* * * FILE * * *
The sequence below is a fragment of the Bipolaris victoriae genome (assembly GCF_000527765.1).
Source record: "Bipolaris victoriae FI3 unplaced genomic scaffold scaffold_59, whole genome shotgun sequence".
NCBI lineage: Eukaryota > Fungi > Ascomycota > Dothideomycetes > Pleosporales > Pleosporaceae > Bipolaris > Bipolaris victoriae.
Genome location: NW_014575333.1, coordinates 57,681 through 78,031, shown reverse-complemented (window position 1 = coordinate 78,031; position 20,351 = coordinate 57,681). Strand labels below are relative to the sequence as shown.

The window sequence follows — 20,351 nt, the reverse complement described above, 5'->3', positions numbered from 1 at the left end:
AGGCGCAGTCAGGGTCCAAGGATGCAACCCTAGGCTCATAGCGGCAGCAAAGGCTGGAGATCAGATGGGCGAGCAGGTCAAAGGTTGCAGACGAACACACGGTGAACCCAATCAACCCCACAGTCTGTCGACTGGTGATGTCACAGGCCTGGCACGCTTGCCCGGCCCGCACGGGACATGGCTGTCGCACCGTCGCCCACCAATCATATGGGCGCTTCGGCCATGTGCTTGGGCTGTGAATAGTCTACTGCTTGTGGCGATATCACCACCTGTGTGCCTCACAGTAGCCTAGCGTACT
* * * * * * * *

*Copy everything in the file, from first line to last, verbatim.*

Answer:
The sequence below is a fragment of the Bipolaris victoriae genome (assembly GCF_000527765.1).
Source record: "Bipolaris victoriae FI3 unplaced genomic scaffold scaffold_59, whole genome shotgun sequence".
NCBI lineage: Eukaryota > Fungi > Ascomycota > Dothideomycetes > Pleosporales > Pleosporaceae > Bipolaris > Bipolaris victoriae.
Genome location: NW_014575333.1, coordinates 57,681 through 78,031, shown reverse-complemented (window position 1 = coordinate 78,031; position 20,351 = coordinate 57,681). Strand labels below are relative to the sequence as shown.

The window sequence follows — 20,351 nt, the reverse complement described above, 5'->3', positions numbered from 1 at the left end:
AGGCGCAGTCAGGGTCCAAGGATGCAACCCTAGGCTCATAGCGGCAGCAAAGGCTGGAGATCAGATGGGCGAGCAGGTCAAAGGTTGCAGACGAACACACGGTGAACCCAATCAACCCCACAGTCTGTCGACTGGTGATGTCACAGGCCTGGCACGCTTGCCCGGCCCGCACGGGACATGGCTGTCGCACCGTCGCCCACCAATCATATGGGCGCTTCGGCCATGTGCTTGGGCTGTGAATAGTCTACTGCTTGTGGCGATATCACCACCTGTGTGCCTCACAGTAGCCTAGCGTACT